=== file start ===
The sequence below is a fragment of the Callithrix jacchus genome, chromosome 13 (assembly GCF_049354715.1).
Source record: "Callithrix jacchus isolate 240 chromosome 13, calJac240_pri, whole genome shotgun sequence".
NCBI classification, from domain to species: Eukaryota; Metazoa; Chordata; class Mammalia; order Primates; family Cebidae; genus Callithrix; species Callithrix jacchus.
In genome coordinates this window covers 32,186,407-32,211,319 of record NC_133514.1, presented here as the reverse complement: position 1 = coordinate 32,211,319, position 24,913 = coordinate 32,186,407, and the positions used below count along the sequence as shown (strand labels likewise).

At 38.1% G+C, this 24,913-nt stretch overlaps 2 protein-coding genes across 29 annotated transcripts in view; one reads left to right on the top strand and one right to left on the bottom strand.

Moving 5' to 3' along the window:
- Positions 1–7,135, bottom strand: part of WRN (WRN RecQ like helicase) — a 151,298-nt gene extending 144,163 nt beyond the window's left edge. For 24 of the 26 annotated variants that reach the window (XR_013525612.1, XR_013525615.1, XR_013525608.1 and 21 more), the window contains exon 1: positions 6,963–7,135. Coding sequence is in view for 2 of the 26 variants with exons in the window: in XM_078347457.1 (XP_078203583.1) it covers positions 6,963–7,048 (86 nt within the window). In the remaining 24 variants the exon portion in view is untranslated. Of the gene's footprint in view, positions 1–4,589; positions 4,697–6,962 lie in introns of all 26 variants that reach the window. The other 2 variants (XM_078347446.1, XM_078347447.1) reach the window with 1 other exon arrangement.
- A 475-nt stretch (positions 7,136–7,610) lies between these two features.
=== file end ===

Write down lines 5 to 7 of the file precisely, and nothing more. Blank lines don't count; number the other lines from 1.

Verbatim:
At 38.1% G+C, this 24,913-nt stretch overlaps 2 protein-coding genes across 29 annotated transcripts in view; one reads left to right on the top strand and one right to left on the bottom strand.

Moving 5' to 3' along the window:
- Positions 1–7,135, bottom strand: part of WRN (WRN RecQ like helicase) — a 151,298-nt gene extending 144,163 nt beyond the window's left edge. For 24 of the 26 annotated variants that reach the window (XR_013525612.1, XR_013525615.1, XR_013525608.1 and 21 more), the window contains exon 1: positions 6,963–7,135. Coding sequence is in view for 2 of the 26 variants with exons in the window: in XM_078347457.1 (XP_078203583.1) it covers positions 6,963–7,048 (86 nt within the window). In the remaining 24 variants the exon portion in view is untranslated. Of the gene's footprint in view, positions 1–4,589; positions 4,697–6,962 lie in introns of all 26 variants that reach the window. The other 2 variants (XM_078347446.1, XM_078347447.1) reach the window with 1 other exon arrangement.